by Jessica Luther, aka scatx, who can also be found at her own blog, Speaker's Corner in the ATX, and blazing trails of righteous fury on Twitter.
[Content Note: Discussion of domestic violence.]
Just over a year ago, Melissa wrote a post called "Woman's Work," in which she talked about how misogynist anti-choicers count on "the effective void of male dissension, which supports their erroneous belief that they are the 'objective' arbiters of womanhood." When straight cis men fail to fight back against the harm done to all women (really, all people who aren't straight cis men), that silence is taken as tacit condoning by the people doing harm. One of the things that feminists and womanists often say is that things would change more rapidly and for the better for everyone if more straight cis men would be vocal opponents to misogyny in all of its forms.
I have some good news on this front.
Deep in the heart of my home state of Texas, there will be an anti-domestic violence rally in Dallas next month led by the mayor of the city, Mike Rawlings. Who will be in attendance? The men of Dallas. Rawlings said earlier this week that he expects 10,000 men to show up to the rally.
Can we pause for one moment and let that sink in? 10,000 men.
This is a response to a string of high-profile domestic violence murders that have taken place in the city in recent weeks, including the horrific case of a man who, after a long history of abusing his wife, tracked her down in the parking garage of the university where she worked and shot her to death.
Mayor Rawlings, less than a week later at a press conference, specifically stated that the victims of domestic violence are not to blame and if things are going to change, it is men who need to change their behavior: "It's our fault. It's not the women's fault. We want to make it known that any violent act toward a woman will not be tolerated by the men in the city."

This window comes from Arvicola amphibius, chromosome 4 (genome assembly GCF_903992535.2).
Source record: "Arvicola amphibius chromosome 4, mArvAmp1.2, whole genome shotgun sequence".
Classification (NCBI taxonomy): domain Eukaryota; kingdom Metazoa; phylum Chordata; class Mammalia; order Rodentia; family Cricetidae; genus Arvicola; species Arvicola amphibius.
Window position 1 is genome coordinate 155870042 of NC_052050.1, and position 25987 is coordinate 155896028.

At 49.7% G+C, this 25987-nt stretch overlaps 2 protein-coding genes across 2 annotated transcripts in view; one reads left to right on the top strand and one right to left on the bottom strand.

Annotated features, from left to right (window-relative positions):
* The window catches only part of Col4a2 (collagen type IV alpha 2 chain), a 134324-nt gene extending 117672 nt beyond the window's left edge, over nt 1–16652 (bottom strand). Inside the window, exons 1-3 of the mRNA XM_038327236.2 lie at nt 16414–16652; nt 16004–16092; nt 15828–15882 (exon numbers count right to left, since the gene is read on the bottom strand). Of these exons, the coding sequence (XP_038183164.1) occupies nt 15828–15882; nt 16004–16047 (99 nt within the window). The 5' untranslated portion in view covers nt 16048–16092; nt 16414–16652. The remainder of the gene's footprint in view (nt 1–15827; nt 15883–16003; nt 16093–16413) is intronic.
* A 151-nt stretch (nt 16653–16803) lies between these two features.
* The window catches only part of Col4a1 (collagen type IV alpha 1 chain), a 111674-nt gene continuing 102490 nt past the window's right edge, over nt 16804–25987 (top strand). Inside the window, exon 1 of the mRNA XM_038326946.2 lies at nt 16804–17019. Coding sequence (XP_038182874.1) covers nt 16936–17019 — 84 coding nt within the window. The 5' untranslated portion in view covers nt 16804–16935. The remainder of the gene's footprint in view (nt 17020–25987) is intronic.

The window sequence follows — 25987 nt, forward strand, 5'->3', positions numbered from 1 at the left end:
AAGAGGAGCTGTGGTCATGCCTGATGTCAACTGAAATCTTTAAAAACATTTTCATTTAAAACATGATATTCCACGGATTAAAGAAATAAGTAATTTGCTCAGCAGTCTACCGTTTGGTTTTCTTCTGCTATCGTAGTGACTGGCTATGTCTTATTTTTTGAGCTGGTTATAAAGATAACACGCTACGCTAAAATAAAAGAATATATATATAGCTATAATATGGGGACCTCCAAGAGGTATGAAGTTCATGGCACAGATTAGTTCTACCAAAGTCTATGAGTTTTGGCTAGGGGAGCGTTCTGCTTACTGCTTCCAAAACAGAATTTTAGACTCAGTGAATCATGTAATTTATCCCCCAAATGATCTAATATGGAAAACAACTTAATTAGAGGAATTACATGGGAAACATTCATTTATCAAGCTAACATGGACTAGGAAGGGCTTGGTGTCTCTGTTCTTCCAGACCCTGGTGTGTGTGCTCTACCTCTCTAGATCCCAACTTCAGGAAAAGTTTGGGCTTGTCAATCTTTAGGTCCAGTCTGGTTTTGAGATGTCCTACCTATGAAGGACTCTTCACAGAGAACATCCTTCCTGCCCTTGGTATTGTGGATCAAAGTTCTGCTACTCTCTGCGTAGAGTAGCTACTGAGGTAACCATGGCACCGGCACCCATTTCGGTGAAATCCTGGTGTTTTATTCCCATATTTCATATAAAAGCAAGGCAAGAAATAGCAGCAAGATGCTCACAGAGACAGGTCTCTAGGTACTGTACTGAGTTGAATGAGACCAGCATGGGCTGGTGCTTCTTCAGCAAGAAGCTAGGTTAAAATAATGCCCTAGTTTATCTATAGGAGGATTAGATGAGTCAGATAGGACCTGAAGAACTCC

At that point in time, he announced that he would be starting a public awareness campaign in the city "to change the male culture." He also showed incredible faith in the men of Dallas and the team of people he assigned to lead the campaign saying, "They'll stand with me in saying enough is enough. We will reinforce that hitting women is not acceptable, and we will learn how to intervene when we see it taking place."
The first major public event in this new campaign will be next month's rally. On Tuesday, Rawlings expressed that one way to stop violence in the future is to teach young boys that violence is unacceptable: "I want fathers to bring their sons. We have an intergenerational teaching moment here because, undoubtedly, this is a learned behavior."
Has Rawlings been listening to feminists/womanists?
For now, it is unclear what the next step in the public awareness campaign will be but Rawlings is unwavering when it comes to who he is directing the campaign at: "We're making this a grassroots movement. And we'll take it back to the community. In the past this has been viewed as a women's issue, but it ain't. It's our problem."
It's our problem.
This is radical.
And yet: Until my friend Andrea Grimes emailed me the story of the upcoming rally, I had not heard a single thing about this.
Thank you, Mayor Rawlings. I hope that your effort becomes a model for other city leaders and for other men around this country.
If you live in Dallas or somewhere close by and would like to attend this rally, it will take place at City Hall Plaza on March 23 at 10 a.m. "Athletes including Cowboys cornerback Brandon Carr and former Cowboy Troy Aikman plan to attend the rally, as well as city leaders and religious leaders such as T.D. Jakes and Catholic bishop of the Dallas diocese Kevin Farrell."